Living Trust vs. Will: Understanding These Estate Planning Tools and Which to Choose
Many people are confused and overwhelmed by the estate planning process, and rightfully so! There are many different types of estate planning documents that you can execute to ensure that your assets are protected and your final wishes carried out.
One common source of confusion is distinguishing the difference between a will and a living trust. So, here is a comparison of a living trust vs. will, as well as what these estate planning documents are best for and how they differ from other legal strategies.
Understanding the Living Trust
A living trust is created during a person’s lifetime and designates another person as a trustee to manage the creator’s assets for the final beneficiary. This document helps avoid the probate process so that assets can easily reach the beneficiary upon the trust creator’s death.
Living trusts can be revocable or irrevocable, depending on whether you want the ability to amend the trust’s terms later or avoid tax burdens. Other benefits of a living trust include being able to save your estate money after your death and securing your privacy since living trusts, unlike wills, are not made part of the public record.
Understanding the Will
A separate legal document is a will, which establishes your final wishes after your death, including how your property will be distributed and how any minor children will be cared for. Some people create handwritten or oral wills, but to have a will fully recognized by the legal system, it is best to make an official will with the help of a New York estate attorney.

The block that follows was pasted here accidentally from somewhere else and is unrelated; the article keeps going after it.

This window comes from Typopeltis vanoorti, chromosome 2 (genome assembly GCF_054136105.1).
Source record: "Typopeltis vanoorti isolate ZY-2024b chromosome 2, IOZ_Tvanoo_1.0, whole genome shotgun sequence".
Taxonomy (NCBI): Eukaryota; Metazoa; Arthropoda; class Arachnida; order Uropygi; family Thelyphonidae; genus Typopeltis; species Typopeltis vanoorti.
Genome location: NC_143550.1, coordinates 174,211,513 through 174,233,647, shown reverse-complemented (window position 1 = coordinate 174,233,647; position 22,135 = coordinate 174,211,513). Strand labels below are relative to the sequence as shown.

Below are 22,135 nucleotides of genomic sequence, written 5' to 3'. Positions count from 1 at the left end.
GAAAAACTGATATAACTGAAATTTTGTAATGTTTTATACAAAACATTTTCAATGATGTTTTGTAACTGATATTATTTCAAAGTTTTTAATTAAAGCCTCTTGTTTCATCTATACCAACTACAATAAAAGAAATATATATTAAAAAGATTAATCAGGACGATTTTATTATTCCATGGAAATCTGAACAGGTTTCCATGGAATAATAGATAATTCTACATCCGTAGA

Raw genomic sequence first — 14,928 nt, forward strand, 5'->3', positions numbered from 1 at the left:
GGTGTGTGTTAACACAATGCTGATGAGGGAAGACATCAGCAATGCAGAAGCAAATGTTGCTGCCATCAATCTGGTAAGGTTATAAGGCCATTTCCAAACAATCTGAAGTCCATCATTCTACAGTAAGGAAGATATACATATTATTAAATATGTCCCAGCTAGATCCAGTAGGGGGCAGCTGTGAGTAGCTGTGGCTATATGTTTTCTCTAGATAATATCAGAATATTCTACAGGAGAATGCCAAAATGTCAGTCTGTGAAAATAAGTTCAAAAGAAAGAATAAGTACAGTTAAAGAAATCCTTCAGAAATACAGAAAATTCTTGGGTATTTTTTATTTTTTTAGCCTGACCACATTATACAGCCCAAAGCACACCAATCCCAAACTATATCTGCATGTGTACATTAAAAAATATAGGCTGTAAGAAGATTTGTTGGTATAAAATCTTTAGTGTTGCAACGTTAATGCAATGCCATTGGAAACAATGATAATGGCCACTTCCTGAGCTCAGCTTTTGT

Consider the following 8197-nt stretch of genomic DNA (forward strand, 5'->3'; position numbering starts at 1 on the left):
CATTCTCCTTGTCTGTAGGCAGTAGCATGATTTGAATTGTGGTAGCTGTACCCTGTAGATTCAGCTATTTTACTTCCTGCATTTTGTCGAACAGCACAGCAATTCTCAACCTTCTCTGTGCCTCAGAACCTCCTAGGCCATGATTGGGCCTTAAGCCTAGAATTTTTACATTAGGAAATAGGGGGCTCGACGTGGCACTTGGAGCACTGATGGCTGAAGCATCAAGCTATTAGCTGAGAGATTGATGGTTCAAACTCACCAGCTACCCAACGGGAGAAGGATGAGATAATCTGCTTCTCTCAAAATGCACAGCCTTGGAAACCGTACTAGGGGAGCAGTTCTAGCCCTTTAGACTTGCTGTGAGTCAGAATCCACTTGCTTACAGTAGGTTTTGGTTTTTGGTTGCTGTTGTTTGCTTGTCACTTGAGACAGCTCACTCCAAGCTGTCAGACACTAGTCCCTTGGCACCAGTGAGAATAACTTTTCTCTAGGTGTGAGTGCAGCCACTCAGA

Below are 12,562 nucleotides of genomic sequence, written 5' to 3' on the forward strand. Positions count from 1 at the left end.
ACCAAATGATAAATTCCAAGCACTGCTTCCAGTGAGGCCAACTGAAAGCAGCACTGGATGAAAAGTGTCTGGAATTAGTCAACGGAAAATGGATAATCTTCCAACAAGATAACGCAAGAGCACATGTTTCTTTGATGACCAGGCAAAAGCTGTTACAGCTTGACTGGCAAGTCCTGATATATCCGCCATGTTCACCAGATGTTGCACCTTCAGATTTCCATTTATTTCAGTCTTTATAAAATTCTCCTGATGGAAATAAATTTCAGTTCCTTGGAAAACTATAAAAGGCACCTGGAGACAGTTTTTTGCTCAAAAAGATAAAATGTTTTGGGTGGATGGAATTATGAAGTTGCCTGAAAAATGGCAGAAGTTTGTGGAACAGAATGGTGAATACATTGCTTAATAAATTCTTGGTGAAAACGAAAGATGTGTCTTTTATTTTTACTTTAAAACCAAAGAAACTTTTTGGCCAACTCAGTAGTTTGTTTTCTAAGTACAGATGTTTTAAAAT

Remember that a will allows a person to direct how his or her possessions are distributed, such as property and bank balances. However, certain things are not typically covered in a will, such as life insurance policy and investment account payouts because these types of policies have their own specified beneficiaries previously established.
The Difference Between a Will and a Living Trust
A primary difference between a will and a living trust is that a trust involves a trustee to handle your assets for your third-party beneficiaries, while a will does not. A living trust can address the transfer of property and leave property to young children; however, a will can name guardians for children and provide instructions about debts should be paid.
Living trusts are often more complex to create, but we can help walk you through the process. The two legal documents are similar in that they help you avoid the probate process and name beneficiaries.
How These Documents Differ from Other Estate Planning Tools
Living wills and trusts are just two types of estate planning documents, and we can assist you with much more at Alatsas Law Firm as well. Estate plans also benefit from having a durable power of attorney, healthcare power of attorney, beneficiary designations, guardianship designations, and letters of intent.
How to Choose Between Living Trust vs. Will
If you could use some guidance about whether a living trust vs. will is right for your personal situation, our dedicated team of legal experts can help. We are based right here in Brooklyn and know New York estate law better than anyone.
For a free estate planning consultation, please call us at 718-233-2903 or fill out our online form to get in touch. We understand that everyone’s financial and property situation is unique, and we look forward to helping you create the legal documents you need to ensure your matters are handled and your loved ones cared for in the future.